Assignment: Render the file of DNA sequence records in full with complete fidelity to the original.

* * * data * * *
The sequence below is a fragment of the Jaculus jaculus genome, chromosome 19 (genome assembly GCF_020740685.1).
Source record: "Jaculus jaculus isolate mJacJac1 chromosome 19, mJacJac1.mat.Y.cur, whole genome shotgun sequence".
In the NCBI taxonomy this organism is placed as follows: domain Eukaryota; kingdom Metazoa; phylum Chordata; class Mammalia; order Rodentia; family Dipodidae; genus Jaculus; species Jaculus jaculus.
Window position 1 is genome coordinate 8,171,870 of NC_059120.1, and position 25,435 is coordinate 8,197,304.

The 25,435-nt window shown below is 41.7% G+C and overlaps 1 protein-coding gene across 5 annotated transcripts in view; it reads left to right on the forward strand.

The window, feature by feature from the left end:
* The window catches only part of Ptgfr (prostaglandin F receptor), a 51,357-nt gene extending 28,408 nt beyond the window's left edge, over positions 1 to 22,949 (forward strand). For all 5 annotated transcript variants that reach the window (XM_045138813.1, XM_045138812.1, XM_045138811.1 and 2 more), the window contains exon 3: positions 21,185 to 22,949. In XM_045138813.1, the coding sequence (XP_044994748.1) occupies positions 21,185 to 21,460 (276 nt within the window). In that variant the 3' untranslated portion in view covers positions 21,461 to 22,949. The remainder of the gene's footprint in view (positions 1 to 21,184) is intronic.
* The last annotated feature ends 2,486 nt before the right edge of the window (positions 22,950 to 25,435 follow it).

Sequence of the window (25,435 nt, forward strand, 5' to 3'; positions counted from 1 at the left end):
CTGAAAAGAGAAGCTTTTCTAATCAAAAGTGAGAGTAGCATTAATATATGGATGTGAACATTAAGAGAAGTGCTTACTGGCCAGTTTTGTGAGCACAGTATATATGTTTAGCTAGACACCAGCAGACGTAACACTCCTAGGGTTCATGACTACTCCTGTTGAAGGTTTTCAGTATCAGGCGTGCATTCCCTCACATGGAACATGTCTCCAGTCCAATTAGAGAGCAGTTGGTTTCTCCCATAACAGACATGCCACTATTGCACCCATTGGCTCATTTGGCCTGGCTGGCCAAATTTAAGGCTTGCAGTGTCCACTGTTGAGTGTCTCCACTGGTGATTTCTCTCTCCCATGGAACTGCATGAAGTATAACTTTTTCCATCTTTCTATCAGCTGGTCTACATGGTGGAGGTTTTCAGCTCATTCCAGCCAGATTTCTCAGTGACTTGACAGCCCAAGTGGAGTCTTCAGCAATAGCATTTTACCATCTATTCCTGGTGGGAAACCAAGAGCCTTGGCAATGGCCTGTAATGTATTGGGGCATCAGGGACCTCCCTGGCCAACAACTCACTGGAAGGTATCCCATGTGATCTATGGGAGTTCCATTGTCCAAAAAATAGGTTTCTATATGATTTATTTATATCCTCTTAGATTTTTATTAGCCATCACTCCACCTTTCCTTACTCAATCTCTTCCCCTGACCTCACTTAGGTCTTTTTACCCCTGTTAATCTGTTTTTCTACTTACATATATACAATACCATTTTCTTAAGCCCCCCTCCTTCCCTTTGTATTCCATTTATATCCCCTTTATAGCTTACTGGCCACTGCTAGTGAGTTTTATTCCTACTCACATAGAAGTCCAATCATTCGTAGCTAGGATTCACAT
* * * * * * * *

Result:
The sequence below is a fragment of the Jaculus jaculus genome, chromosome 19 (genome assembly GCF_020740685.1).
Source record: "Jaculus jaculus isolate mJacJac1 chromosome 19, mJacJac1.mat.Y.cur, whole genome shotgun sequence".
In the NCBI taxonomy this organism is placed as follows: domain Eukaryota; kingdom Metazoa; phylum Chordata; class Mammalia; order Rodentia; family Dipodidae; genus Jaculus; species Jaculus jaculus.
Window position 1 is genome coordinate 8,171,870 of NC_059120.1, and position 25,435 is coordinate 8,197,304.

The 25,435-nt window shown below is 41.7% G+C and overlaps 1 protein-coding gene across 5 annotated transcripts in view; it reads left to right on the forward strand.

The window, feature by feature from the left end:
* The window catches only part of Ptgfr (prostaglandin F receptor), a 51,357-nt gene extending 28,408 nt beyond the window's left edge, over positions 1 to 22,949 (forward strand). For all 5 annotated transcript variants that reach the window (XM_045138813.1, XM_045138812.1, XM_045138811.1 and 2 more), the window contains exon 3: positions 21,185 to 22,949. In XM_045138813.1, the coding sequence (XP_044994748.1) occupies positions 21,185 to 21,460 (276 nt within the window). In that variant the 3' untranslated portion in view covers positions 21,461 to 22,949. The remainder of the gene's footprint in view (positions 1 to 21,184) is intronic.
* The last annotated feature ends 2,486 nt before the right edge of the window (positions 22,950 to 25,435 follow it).

Sequence of the window (25,435 nt, forward strand, 5' to 3'; positions counted from 1 at the left end):
CTGAAAAGAGAAGCTTTTCTAATCAAAAGTGAGAGTAGCATTAATATATGGATGTGAACATTAAGAGAAGTGCTTACTGGCCAGTTTTGTGAGCACAGTATATATGTTTAGCTAGACACCAGCAGACGTAACACTCCTAGGGTTCATGACTACTCCTGTTGAAGGTTTTCAGTATCAGGCGTGCATTCCCTCACATGGAACATGTCTCCAGTCCAATTAGAGAGCAGTTGGTTTCTCCCATAACAGACATGCCACTATTGCACCCATTGGCTCATTTGGCCTGGCTGGCCAAATTTAAGGCTTGCAGTGTCCACTGTTGAGTGTCTCCACTGGTGATTTCTCTCTCCCATGGAACTGCATGAAGTATAACTTTTTCCATCTTTCTATCAGCTGGTCTACATGGTGGAGGTTTTCAGCTCATTCCAGCCAGATTTCTCAGTGACTTGACAGCCCAAGTGGAGTCTTCAGCAATAGCATTTTACCATCTATTCCTGGTGGGAAACCAAGAGCCTTGGCAATGGCCTGTAATGTATTGGGGCATCAGGGACCTCCCTGGCCAACAACTCACTGGAAGGTATCCCATGTGATCTATGGGAGTTCCATTGTCCAAAAAATAGGTTTCTATATGATTTATTTATATCCTCTTAGATTTTTATTAGCCATCACTCCACCTTTCCTTACTCAATCTCTTCCCCTGACCTCACTTAGGTCTTTTTACCCCTGTTAATCTGTTTTTCTACTTACATATATACAATACCATTTTCTTAAGCCCCCCTCCTTCCCTTTGTATTCCATTTATATCCCCTTTATAGCTTACTGGCCACTGCTAGTGAGTTTTATTCCTACTCACATAGAAGTCCAATCATTCGTAGCTAGGATTCACAT